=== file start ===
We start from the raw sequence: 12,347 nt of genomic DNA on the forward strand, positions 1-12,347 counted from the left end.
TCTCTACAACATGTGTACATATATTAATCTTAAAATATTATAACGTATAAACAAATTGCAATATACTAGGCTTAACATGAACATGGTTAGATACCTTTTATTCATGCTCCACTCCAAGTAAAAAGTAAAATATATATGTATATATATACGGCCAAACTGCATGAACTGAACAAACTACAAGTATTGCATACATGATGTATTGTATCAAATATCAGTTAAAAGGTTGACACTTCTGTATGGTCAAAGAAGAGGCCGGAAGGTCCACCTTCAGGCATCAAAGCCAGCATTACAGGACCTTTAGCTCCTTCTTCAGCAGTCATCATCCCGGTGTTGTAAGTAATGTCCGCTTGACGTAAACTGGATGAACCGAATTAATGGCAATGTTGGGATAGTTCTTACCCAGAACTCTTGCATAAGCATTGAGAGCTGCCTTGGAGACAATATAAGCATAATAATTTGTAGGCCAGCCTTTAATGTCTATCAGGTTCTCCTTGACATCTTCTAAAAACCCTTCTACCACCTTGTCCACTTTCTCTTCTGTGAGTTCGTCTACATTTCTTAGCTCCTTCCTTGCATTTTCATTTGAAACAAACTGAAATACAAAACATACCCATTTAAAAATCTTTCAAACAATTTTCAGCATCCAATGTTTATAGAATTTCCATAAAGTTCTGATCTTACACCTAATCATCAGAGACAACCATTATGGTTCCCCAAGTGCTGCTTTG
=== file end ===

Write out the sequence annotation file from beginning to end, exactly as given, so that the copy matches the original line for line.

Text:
We start from the raw sequence: 12,347 nt of genomic DNA on the forward strand, positions 1-12,347 counted from the left end.
TCTCTACAACATGTGTACATATATTAATCTTAAAATATTATAACGTATAAACAAATTGCAATATACTAGGCTTAACATGAACATGGTTAGATACCTTTTATTCATGCTCCACTCCAAGTAAAAAGTAAAATATATATGTATATATATACGGCCAAACTGCATGAACTGAACAAACTACAAGTATTGCATACATGATGTATTGTATCAAATATCAGTTAAAAGGTTGACACTTCTGTATGGTCAAAGAAGAGGCCGGAAGGTCCACCTTCAGGCATCAAAGCCAGCATTACAGGACCTTTAGCTCCTTCTTCAGCAGTCATCATCCCGGTGTTGTAAGTAATGTCCGCTTGACGTAAACTGGATGAACCGAATTAATGGCAATGTTGGGATAGTTCTTACCCAGAACTCTTGCATAAGCATTGAGAGCTGCCTTGGAGACAATATAAGCATAATAATTTGTAGGCCAGCCTTTAATGTCTATCAGGTTCTCCTTGACATCTTCTAAAAACCCTTCTACCACCTTGTCCACTTTCTCTTCTGTGAGTTCGTCTACATTTCTTAGCTCCTTCCTTGCATTTTCATTTGAAACAAACTGAAATACAAAACATACCCATTTAAAAATCTTTCAAACAATTTTCAGCATCCAATGTTTATAGAATTTCCATAAAGTTCTGATCTTACACCTAATCATCAGAGACAACCATTATGGTTCCCCAAGTGCTGCTTTG